Author Emily Giffin Gets to the Heart of the Matter
The best-selling novelist on creating complex characters, the “chick lit” label and whats at the heart of her latest book.
New York Times bestselling author Emily Giffin may have five books under her belt, been called “a modern day Jane Austen” and have a movie in the works based on one of her books, but when I chatted with her over the phone before her May 25 appearance at Saks Fifth Avenue in St. Louis, it felt less like an interview and more like a conversation between friends.
To say that Emily is down-to-earth is an understatement, and I quickly learned how this sassy, smart and genuinely personable woman is able to write such page-turning, complex and relatable characters. Because she’s so completely real herself, even joking about eating a Greek salad with onions before an event. A big fan of hers for many years, I was excited to get the opportunity to discuss book themes, creating her characters and her new book, “Heart of the Matter.”new book, Heart of the Matter.
ALIVE: Your characters are complex and completely relatable. I know that while I’m reading your books, although a character doesn’t always do the right or best thing, I can empathize with them. What’s the secret to writing these characters in such a real, relatable way?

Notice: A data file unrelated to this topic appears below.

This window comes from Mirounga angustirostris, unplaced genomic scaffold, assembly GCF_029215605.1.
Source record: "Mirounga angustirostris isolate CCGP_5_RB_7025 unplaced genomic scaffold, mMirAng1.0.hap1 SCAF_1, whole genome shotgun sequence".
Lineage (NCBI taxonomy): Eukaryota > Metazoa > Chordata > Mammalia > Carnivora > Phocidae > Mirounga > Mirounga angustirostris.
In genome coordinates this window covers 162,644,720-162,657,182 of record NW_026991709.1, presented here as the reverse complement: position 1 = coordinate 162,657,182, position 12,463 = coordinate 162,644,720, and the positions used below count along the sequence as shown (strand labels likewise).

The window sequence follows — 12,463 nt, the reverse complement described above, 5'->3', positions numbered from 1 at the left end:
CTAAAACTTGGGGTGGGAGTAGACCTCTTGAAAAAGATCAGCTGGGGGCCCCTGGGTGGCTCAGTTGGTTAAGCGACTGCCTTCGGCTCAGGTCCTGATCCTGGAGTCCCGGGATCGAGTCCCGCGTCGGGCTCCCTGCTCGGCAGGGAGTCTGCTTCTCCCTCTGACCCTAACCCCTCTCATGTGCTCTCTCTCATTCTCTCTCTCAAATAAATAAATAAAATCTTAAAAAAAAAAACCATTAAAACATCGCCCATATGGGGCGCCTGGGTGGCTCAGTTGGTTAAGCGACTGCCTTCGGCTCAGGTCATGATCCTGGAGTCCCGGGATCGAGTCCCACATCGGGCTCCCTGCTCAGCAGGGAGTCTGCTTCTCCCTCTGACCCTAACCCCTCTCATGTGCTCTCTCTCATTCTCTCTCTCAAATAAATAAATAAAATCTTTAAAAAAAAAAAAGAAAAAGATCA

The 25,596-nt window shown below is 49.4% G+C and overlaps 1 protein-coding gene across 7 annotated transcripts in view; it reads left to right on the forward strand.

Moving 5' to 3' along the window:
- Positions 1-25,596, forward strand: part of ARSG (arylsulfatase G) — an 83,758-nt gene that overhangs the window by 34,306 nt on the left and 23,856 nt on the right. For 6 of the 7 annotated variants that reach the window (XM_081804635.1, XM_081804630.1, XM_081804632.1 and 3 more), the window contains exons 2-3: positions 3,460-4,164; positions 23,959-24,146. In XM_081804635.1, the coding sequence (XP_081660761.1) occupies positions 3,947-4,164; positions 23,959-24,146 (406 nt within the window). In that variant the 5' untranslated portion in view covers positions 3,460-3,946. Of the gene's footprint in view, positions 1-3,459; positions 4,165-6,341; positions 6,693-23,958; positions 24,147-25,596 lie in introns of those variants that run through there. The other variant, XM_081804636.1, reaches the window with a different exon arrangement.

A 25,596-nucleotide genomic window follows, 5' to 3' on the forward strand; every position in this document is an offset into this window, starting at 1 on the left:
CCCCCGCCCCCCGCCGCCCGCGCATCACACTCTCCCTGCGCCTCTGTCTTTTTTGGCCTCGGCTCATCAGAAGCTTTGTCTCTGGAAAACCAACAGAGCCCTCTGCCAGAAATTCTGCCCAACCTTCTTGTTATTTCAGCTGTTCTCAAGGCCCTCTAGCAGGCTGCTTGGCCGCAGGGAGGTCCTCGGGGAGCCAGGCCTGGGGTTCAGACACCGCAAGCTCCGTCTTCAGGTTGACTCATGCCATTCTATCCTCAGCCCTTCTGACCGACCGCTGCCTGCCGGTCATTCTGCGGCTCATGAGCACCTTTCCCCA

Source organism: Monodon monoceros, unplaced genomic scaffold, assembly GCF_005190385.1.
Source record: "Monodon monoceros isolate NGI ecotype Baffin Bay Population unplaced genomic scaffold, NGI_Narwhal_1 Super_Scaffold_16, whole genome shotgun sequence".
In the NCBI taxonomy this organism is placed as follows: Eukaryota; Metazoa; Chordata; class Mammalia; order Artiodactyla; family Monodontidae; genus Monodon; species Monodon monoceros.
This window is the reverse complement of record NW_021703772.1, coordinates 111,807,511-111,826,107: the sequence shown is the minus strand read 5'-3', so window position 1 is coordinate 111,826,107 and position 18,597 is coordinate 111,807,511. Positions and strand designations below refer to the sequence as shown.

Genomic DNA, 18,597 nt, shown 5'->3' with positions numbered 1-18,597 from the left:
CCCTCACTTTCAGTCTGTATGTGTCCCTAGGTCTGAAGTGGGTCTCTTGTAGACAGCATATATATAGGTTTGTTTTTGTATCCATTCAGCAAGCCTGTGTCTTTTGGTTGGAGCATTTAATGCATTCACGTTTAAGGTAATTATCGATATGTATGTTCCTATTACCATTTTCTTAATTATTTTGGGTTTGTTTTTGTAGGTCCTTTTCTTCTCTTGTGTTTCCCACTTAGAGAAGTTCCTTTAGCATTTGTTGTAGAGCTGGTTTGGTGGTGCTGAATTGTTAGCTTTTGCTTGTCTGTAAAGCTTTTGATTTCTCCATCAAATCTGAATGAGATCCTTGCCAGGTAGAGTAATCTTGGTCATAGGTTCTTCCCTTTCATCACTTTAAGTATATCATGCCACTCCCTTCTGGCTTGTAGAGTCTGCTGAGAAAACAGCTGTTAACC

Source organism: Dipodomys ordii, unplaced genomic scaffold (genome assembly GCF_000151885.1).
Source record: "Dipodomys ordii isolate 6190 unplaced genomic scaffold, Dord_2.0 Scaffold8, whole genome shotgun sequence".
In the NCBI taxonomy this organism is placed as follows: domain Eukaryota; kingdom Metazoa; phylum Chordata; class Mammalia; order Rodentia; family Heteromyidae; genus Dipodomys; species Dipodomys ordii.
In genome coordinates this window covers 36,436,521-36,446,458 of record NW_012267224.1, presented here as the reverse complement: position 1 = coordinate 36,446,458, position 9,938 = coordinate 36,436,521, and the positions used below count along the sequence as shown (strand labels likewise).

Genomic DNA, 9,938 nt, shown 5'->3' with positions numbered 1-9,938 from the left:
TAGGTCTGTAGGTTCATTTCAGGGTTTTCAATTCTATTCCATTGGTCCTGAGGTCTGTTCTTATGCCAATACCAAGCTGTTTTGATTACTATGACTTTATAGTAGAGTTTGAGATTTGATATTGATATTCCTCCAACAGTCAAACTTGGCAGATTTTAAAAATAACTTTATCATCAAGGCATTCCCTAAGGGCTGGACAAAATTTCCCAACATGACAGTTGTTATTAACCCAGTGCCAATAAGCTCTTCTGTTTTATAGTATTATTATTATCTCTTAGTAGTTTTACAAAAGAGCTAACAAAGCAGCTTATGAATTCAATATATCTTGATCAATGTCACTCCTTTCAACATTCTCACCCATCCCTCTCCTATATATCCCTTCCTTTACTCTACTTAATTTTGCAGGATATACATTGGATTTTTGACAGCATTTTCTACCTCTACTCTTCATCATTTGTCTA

Emily Giffin: I spend a lot of time on character development. I really get to know my characters and that allows me to have freedom with them so that they can do surprising things while still being themselves. It sounds funny, but I feel like my characters become separate from me at some point in the process. So when someone asks me, “Why did you make Darcy do this or why did Valerie react this way?” I want to respond with, “I didn’t make Darcy do anything. Darcy decided for herself.”
ALIVE: The complexities of relationships are a major theme threaded throughout your books—cheating, loyalty, forgiveness and redemption, which aren’t always the easiest topics to write about. What’s your process?
EG: My writing is very character-driven and organic. With this latest book, Heart of the Matter, I wanted to explore how one moment can change every thing. And I knew I wanted to explore two very different mothers. So the premise comes first, then the characters. Then I come up with their back stories—who they are, what their families are like and eventually after that, the relationships form.
The relationships drive the plot. I have a very vague sense of beginning, middle and end when I first start writing. When I sit down it all unfolds and honestly, as I write, I don’t know what is going to happen either. In Something Borrowed, I wasn’t sure if Rachel and Dex were going to end up together in the end; the ultimate conclusion really comes from the characters, not me. I put those characters in tough situations and we see what happens. Like what would you do if your soul mate wanted different things (Baby Proof)? What would happen if you fell in love with your best friend’s boyfriend (Something Borrowed)? What would happen if you were happily married and ran into what you thought was the love of your life who got away? Sometimes I’m surprised by what they do just like you are.
ALIVE: Your latest novel, Heart of the Matter, explores serious themes of marriage, infidelity and ultimately forgiveness. Why the title Heart of the Matter?